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Hi Arun, well said! I agree with you. All these orgns can be effective if they want to. And thats a big IF.
Thanks for your comments Arunmozhi.
Thanks for yet another interesting read. It seems to me duplicitous to hold celebrities to a higher moral ground (“do your research before endorsing a product; ensure that your claims are truthful”) than that of consumers, primarily because some of us are stupid enough to be swayed by anything with celebrities in it. What makes the law assume that these celebrity endorsers are in adequate possession of intellectual, moral, material, and other resources to do this? Then why are “regular models” for ads exempt from this requirement? Granted the celebrities have a wider visibilty, but is there research that proves that products endorsed by celebrities grasp a larger market share and vice versa? Law that does not provide equal protection to all its subjects (in this case celebrity models v. regular models v. guy on the street endorser) is toothless law. The driving force behind this law seems to be to penalize celebrities (and their financial wealth) for not being a researcher first before doing a job that brings home their bread, however big a loaf it may be.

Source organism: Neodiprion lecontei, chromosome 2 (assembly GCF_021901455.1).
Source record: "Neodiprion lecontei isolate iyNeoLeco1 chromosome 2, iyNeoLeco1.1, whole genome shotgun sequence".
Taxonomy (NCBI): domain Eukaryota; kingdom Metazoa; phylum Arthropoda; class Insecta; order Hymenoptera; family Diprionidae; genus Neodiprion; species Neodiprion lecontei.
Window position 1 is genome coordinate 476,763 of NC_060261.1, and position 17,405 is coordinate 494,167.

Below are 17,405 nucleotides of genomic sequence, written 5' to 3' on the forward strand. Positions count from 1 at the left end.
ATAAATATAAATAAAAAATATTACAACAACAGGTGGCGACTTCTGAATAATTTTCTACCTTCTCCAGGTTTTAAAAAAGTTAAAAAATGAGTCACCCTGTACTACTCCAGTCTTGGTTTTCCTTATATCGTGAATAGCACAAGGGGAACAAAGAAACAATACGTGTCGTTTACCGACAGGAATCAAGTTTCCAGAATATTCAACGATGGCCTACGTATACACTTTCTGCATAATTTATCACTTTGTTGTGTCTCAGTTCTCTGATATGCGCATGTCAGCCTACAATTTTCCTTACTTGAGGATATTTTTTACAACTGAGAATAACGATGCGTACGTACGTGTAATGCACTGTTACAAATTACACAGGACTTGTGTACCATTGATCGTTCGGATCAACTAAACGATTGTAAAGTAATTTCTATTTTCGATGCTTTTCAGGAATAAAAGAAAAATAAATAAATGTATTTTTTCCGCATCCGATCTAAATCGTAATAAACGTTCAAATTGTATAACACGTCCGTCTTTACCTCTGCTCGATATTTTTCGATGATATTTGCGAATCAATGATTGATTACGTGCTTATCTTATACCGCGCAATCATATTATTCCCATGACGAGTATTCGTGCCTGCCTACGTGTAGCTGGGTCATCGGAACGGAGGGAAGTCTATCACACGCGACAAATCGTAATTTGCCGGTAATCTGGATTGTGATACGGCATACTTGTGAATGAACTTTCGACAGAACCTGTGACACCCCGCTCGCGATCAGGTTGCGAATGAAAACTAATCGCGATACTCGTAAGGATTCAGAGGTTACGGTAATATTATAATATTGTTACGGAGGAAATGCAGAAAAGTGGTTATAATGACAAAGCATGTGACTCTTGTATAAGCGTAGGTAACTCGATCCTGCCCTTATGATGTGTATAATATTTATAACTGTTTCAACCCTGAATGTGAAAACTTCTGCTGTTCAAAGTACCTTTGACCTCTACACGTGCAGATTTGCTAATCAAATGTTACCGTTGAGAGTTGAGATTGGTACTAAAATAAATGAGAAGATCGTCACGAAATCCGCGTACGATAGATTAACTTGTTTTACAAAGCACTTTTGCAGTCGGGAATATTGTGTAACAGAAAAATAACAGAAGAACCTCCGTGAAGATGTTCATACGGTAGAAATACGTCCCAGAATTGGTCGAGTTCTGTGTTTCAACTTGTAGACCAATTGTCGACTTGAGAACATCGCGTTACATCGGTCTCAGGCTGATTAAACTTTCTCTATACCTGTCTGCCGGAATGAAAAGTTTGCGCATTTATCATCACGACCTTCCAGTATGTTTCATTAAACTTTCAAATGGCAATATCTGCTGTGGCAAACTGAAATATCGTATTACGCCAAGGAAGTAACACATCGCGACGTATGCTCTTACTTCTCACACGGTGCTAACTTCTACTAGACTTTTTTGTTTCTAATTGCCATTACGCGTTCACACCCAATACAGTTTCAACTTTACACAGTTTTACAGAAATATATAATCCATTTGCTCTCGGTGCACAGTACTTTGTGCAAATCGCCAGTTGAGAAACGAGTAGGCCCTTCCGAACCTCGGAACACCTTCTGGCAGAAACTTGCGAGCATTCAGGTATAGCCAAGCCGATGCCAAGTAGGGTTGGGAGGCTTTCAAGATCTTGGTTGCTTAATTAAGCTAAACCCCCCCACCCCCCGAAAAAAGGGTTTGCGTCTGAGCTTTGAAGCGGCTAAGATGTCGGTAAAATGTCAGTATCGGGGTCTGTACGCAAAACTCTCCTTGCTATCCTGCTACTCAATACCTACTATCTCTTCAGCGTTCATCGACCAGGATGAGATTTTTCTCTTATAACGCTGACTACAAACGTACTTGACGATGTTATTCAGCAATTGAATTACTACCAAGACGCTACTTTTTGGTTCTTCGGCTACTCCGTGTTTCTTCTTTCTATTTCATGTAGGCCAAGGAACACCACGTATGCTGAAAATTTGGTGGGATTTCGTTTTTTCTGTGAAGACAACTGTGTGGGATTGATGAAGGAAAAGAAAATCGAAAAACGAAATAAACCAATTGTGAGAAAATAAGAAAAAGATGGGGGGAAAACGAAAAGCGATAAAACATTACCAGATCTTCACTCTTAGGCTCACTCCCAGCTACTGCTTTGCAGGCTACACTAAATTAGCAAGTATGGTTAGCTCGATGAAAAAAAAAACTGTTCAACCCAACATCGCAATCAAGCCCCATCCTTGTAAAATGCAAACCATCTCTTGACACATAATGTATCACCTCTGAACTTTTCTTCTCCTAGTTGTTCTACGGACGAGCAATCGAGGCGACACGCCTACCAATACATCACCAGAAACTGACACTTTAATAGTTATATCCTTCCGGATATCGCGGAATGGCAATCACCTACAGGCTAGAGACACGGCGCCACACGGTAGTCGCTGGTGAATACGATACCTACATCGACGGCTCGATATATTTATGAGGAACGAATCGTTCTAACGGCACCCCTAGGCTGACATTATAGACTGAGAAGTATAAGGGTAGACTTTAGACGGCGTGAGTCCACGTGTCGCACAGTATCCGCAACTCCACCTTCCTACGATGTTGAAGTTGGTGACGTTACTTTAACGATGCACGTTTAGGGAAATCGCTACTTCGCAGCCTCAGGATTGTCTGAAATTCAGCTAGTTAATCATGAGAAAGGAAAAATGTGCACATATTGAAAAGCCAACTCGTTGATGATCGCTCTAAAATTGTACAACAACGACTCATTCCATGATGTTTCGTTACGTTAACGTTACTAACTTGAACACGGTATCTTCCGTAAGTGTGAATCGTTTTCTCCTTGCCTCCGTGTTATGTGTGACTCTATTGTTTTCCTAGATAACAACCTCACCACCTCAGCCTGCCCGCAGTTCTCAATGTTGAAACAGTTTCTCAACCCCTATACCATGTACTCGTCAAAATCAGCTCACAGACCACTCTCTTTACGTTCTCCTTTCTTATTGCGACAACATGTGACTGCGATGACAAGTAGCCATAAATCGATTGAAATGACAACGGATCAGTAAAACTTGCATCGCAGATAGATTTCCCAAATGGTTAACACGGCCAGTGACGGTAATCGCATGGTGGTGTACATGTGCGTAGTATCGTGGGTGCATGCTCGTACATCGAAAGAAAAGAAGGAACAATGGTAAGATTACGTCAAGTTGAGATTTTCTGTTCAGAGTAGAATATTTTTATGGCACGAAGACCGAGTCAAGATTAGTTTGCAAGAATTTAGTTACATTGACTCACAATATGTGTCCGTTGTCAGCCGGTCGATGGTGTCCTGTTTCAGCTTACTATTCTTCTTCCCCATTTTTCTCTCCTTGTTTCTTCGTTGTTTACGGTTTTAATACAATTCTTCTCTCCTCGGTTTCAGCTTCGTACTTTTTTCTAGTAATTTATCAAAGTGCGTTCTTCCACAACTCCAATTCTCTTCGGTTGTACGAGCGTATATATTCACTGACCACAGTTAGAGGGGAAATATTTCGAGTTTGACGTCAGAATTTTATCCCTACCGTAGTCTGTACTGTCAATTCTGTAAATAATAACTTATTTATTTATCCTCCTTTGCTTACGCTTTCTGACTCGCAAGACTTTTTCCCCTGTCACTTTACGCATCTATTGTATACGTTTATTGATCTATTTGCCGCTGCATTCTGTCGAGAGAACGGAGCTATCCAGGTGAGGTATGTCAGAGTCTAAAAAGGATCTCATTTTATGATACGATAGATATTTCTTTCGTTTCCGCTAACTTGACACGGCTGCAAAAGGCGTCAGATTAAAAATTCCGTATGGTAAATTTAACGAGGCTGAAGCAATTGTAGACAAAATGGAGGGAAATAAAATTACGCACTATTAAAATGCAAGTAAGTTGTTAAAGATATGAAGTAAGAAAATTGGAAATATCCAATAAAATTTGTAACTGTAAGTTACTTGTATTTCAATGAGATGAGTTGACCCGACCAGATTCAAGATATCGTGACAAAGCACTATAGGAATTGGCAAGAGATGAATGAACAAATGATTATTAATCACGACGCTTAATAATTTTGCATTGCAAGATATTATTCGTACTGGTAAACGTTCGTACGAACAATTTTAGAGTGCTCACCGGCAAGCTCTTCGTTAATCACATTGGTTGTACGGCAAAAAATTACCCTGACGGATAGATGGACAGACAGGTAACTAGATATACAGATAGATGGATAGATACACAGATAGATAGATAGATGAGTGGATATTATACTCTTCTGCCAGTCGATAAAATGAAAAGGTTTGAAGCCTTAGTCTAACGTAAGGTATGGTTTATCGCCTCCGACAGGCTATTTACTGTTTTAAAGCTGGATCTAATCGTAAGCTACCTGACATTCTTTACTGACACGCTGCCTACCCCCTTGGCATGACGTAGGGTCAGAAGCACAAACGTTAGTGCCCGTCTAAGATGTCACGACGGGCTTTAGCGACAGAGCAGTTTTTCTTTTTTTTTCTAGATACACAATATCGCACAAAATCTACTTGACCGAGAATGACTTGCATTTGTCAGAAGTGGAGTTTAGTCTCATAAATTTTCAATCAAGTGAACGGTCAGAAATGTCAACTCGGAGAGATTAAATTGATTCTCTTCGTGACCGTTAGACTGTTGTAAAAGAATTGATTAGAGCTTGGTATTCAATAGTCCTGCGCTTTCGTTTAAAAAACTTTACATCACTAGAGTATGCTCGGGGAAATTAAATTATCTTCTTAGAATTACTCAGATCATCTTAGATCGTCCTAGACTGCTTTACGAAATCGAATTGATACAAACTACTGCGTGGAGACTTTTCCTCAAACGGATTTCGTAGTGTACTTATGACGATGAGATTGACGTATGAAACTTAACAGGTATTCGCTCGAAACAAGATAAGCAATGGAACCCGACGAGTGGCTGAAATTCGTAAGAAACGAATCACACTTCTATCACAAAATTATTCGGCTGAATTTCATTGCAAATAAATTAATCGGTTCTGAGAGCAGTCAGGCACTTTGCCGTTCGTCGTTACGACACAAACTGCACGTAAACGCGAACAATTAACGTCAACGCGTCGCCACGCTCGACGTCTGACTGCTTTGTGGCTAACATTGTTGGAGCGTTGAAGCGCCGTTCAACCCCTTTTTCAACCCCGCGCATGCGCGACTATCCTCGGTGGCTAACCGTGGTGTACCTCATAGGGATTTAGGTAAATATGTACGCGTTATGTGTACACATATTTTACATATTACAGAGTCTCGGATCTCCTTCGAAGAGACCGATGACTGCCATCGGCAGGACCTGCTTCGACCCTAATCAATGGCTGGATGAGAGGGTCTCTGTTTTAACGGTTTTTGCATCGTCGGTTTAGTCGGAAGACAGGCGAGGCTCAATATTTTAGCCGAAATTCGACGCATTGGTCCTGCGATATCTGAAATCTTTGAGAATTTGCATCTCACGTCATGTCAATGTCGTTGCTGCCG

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Completely agree with you Aruna. Thanks for pitching in with your views.
The jio campaign can fall under the common politicians category “sell my country” campaign.
There are many a times where the ad features feedback from the common man. In this case, how to hold him / her responsible. End of day, ppl are expected to use a bit of common sense and some minimum research before they throw in their hard earned money.
Assuming the unit price of the product is high, the same may actually be termed as a ponzie scheme (not always though).
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True Girish. Thanks for reading and for writing in.
You have been featured in Tangy Tuesday Picks on September 13, 2016.
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Ne’er knew this, thanks for letting me know.